Federal Agencies with Guns: Weather Service, Social Security, Railroad Retirement Board

Tuesday, June 10, 2014
(graphic: Steve Straehley, AllGov)

Thousands of federal government employees are armed with handguns and even semiautomatic and automatic weapons as part of their jobs for agencies that are not traditional law enforcement operations.

 

These gun-toting civil servants include those performing missions that involve Social Security, delivering the mail, predicting the weather, and overseeing railroad pensions. Others authorized to carry firearms conduct audits for the U.S. Department of Agriculture.

 

The Social Security Administration has sought to purchase 174,000 rounds of hollow-point bullets, while at least nine agencies have their own SWAT (Special Weapons and Tactics) teams, including the Office of Personnel Management, the Department of Labor, the National Aeronautics and Space Administration, the Department of Health and Human Services, the Food and Drug Administration, the Consumer Product Safety Commission, and the Fish and Wildlife Service.

 

With the increase of federal regulatory criminal laws being passed, the number of law-enforcement personnel attached to agencies has gone up as well.  But the traditional law enforcement agencies like the Federal Bureau of Investigation and the Marshals Service have been unable to handle all of the demand to execute potentially dangerous investigations, searches and arrests, leading officials at these other departments to develop their own police forces, according to an analysis by Candice Bernd of Truthout.

 

These forces can take their jobs too seriously. In 2003, Department of Fish and Wildlife agents stormed into the home of George and Kathy Norris of Houston. George Norris imported and sold orchids. He was subsequently accused of smuggling a certain variety of the plant into the United States. Although it was later found that he had only made a few paperwork errors, he ended up pleading guilty to seven counts of violating the Endangered Species Act and served 17 months in prison.

 

Some lawmakers are starting to think it might be time to scale back on federal criminal codes. Last year, the Over-Criminalization Task Force (part of the House Judiciary Committee) convened for the first time to consider ways to shrink the number of laws and provisions on the books.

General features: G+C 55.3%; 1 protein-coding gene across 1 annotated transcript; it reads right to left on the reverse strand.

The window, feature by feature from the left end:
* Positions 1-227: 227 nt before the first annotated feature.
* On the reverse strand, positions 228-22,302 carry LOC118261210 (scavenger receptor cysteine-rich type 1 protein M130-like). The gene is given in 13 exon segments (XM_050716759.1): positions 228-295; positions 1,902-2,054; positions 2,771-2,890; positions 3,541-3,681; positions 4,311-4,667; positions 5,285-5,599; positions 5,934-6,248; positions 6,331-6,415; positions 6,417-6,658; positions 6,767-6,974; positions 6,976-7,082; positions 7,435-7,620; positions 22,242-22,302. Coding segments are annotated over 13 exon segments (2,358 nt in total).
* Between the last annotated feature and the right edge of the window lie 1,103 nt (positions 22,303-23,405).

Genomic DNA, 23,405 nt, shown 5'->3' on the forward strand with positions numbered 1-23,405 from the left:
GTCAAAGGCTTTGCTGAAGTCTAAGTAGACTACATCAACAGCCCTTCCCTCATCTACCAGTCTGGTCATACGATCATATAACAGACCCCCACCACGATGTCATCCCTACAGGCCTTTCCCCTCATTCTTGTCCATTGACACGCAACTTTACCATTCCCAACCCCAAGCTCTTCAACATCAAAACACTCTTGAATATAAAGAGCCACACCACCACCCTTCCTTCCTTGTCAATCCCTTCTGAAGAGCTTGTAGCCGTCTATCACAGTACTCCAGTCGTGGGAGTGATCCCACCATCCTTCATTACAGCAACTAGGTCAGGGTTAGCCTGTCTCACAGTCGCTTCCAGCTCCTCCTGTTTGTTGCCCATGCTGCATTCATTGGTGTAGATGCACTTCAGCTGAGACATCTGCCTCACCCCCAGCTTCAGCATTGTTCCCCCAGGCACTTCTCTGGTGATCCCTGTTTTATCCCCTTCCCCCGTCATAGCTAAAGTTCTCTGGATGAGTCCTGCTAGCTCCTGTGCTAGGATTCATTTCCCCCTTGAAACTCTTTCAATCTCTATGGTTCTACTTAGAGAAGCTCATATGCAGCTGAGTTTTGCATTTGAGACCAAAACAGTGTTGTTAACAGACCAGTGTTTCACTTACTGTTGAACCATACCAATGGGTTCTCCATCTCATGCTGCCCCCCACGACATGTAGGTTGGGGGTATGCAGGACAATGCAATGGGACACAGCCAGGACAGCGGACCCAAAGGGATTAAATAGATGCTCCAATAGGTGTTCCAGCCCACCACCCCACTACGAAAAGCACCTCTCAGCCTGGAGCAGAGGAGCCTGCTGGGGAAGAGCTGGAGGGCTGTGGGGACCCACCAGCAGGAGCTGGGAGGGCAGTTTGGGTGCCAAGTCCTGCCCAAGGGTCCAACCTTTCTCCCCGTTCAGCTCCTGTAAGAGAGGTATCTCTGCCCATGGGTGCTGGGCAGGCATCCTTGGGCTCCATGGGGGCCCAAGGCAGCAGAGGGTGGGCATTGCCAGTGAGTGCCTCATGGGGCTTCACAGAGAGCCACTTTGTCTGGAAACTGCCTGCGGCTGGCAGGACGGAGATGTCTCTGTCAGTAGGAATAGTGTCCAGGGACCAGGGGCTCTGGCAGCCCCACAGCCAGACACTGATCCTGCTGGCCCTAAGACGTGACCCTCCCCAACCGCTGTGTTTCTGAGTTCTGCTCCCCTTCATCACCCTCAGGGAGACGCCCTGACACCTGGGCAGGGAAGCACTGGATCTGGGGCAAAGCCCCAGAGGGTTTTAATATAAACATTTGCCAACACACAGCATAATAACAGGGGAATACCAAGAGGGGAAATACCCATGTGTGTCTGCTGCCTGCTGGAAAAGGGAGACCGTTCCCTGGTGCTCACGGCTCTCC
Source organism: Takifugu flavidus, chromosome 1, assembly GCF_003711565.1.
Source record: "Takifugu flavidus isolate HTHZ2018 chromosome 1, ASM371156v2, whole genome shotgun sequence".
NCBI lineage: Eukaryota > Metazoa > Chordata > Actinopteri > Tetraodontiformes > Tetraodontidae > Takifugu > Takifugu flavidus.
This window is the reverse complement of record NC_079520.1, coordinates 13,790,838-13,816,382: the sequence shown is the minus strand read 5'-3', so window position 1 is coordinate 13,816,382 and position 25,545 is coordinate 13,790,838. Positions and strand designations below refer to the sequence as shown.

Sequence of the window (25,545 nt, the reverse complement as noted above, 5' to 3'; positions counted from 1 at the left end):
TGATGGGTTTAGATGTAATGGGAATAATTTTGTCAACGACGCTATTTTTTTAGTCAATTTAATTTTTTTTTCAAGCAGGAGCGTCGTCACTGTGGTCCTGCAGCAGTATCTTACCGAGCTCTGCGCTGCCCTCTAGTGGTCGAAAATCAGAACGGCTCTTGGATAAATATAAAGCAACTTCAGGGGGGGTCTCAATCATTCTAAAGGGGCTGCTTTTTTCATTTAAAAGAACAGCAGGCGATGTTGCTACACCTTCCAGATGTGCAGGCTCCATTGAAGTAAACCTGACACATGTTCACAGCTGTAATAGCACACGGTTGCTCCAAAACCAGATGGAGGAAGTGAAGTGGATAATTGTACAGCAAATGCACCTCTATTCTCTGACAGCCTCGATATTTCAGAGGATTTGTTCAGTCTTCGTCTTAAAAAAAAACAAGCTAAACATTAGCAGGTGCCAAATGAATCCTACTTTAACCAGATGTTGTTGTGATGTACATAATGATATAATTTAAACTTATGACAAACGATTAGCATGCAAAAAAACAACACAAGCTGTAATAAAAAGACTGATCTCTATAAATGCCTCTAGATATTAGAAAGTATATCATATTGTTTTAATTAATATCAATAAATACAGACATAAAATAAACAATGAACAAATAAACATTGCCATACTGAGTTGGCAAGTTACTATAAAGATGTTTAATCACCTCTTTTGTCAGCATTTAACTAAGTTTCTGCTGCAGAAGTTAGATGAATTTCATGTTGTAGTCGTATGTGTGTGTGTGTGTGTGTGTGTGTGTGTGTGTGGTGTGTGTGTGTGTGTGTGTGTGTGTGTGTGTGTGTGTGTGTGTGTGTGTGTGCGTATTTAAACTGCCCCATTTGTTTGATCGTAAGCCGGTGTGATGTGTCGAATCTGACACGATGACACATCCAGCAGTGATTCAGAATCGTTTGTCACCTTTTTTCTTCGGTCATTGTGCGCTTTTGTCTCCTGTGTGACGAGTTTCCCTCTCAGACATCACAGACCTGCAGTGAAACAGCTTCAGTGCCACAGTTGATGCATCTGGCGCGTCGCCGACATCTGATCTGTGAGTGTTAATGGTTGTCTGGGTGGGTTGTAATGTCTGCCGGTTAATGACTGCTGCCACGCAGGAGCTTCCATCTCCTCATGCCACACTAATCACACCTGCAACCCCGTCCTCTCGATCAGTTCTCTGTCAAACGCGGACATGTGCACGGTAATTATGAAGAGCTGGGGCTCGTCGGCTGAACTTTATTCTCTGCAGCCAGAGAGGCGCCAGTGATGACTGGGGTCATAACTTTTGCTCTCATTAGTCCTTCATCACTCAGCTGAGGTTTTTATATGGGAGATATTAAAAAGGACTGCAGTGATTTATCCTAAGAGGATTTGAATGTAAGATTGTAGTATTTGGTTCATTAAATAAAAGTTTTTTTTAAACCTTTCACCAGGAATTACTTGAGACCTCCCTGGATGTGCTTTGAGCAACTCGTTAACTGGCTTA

-Noel Brinkerhoff

 

To Learn More:

USDA and Submachine Guns: Latest Example of Mission Creep as Federal Policing Expands (by Candice Bernd, Truthout)

Orchid Kingpin? Mistake Lands Elderly Gardener in Prison (by John Jessup, CBN News)

Comments

Get Real 2 years ago
It is well-documented that the Consumer Product Safety Commission does not have a SWAT team. The following article debunks the myth and was published just yesterday. You’ll Believe Anything - The Bizarre Backstory of the CPSC SWAT Team Urban Legend http://www.productsafetyletter.com/Free/1992.aspx
Jeff Justis 2 years ago
The author is totally ignorant. Auditors for USDA do not carry weapons. That is illegal. Only investigators with law inforcemenr (arrest) authority carry weapons.
ken 2 years ago
It's for the same reason the Army keeps getting more tanks, to keep the suppliers in business.
anne winn 2 years ago
These agencies it says purchased these weaponry and ammunition. Surplus from our failed war efforts in Iraq and Afghanistan. So it appears that it is a way to recoup some of the monumental war expenditure and by fobbing it off to other government agencies, that clearly have little or no need for such fire power. Is it an accounting trick? Does real money change hands between government agencies, are real weapons and ammo delivered or is this just a way to hide another monumental Pentagon rip off. Like the one Rumsfeld told US about one day before 9/11. And trillion dollar discrepancy that was never mentioned again.
Lubber 2 years ago
Ironically, this story is going to outrage the same folks who claim more guns is the answer to violence.
anonamouse 2 years ago
The article beggars the question, "What are they afraid of?" Clearly, there must be a reason for distributing several billion (at last count) hollow-point rounds (enough to shoot every man, woman and child in the US several times over) among such agencies as the Social Security Administration and NASA. Oh wait, it must be because of climate change.

Leave a comment

captcha